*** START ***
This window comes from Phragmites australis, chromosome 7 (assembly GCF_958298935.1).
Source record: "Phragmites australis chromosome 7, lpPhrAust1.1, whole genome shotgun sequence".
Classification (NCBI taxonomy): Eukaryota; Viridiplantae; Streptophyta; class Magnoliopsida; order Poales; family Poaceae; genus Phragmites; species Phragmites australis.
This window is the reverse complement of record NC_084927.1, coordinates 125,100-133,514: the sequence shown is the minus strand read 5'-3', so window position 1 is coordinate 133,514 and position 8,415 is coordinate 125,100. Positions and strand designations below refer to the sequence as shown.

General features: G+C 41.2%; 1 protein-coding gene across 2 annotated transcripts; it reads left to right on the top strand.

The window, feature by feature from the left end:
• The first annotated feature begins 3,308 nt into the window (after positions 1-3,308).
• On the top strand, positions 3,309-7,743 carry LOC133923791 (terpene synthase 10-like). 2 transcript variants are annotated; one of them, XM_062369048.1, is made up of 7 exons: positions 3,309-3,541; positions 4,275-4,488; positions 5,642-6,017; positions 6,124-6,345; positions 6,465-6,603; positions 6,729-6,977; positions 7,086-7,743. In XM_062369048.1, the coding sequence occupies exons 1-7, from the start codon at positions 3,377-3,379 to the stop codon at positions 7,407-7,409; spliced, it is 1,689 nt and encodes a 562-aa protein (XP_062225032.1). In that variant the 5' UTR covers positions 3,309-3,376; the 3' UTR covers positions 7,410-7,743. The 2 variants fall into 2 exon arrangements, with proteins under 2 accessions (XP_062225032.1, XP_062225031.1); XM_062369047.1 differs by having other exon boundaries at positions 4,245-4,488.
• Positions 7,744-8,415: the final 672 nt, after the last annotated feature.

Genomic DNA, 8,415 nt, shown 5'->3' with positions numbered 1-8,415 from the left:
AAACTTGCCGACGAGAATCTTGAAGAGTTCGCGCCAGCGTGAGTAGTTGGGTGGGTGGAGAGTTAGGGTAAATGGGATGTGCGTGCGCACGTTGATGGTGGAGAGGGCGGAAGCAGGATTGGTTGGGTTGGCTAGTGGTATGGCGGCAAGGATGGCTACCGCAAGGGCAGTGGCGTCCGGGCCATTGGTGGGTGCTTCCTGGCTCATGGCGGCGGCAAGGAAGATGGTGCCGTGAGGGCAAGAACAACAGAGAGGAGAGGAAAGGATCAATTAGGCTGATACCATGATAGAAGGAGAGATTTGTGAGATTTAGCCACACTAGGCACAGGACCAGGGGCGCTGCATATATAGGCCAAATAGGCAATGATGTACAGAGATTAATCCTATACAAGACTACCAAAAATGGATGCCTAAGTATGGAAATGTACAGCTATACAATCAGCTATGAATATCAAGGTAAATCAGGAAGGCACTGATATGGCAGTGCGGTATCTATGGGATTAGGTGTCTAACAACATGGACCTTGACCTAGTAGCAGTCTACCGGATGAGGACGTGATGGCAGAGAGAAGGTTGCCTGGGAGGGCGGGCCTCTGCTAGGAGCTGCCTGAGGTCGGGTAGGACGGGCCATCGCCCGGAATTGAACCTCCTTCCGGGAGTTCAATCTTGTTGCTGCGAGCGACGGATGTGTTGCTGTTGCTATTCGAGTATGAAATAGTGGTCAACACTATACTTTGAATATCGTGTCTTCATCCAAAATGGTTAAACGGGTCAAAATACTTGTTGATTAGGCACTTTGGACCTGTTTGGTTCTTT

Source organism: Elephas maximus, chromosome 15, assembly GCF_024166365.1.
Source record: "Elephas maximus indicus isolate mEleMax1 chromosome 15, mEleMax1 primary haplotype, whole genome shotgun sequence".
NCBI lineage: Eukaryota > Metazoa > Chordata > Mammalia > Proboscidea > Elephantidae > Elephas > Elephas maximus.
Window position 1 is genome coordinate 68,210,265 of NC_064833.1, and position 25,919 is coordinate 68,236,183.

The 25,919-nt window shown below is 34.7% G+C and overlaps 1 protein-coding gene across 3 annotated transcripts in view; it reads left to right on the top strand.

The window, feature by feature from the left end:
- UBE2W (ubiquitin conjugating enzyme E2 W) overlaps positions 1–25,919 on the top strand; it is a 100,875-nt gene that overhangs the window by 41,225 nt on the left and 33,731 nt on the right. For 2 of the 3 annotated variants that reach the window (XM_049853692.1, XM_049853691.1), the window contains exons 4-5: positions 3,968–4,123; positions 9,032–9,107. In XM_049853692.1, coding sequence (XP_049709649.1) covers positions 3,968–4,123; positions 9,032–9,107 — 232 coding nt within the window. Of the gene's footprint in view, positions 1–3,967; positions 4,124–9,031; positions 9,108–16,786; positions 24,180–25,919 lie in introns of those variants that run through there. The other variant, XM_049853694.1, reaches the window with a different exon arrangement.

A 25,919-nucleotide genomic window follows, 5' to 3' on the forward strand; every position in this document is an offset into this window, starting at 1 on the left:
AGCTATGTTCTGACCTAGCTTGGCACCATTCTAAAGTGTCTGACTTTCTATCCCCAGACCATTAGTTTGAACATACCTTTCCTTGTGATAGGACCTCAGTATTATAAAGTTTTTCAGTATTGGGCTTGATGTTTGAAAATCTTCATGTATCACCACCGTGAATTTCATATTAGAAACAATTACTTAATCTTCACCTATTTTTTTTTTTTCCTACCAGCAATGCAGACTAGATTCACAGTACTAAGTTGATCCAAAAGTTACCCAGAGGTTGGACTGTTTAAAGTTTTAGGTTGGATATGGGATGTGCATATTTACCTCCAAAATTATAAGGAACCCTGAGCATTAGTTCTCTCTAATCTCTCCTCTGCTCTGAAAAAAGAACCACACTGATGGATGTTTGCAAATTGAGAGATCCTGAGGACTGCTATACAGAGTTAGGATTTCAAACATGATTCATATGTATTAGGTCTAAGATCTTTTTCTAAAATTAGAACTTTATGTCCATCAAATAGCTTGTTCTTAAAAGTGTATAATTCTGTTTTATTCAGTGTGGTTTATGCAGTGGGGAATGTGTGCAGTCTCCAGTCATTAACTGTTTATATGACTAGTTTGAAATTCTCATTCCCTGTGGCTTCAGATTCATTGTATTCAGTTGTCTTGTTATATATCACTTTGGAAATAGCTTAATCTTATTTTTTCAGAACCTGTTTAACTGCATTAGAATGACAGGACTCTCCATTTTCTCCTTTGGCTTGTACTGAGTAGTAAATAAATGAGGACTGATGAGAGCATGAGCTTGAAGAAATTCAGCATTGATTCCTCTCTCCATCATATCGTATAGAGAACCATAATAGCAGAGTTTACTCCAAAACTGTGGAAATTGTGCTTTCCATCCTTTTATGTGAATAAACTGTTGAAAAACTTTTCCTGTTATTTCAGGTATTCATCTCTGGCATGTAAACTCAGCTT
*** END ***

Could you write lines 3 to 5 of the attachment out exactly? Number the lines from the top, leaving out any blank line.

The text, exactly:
Classification (NCBI taxonomy): Eukaryota; Viridiplantae; Streptophyta; class Magnoliopsida; order Poales; family Poaceae; genus Phragmites; species Phragmites australis.
This window is the reverse complement of record NC_084927.1, coordinates 125,100-133,514: the sequence shown is the minus strand read 5'-3', so window position 1 is coordinate 133,514 and position 8,415 is coordinate 125,100. Positions and strand designations below refer to the sequence as shown.

General features: G+C 41.2%; 1 protein-coding gene across 2 annotated transcripts; it reads left to right on the top strand.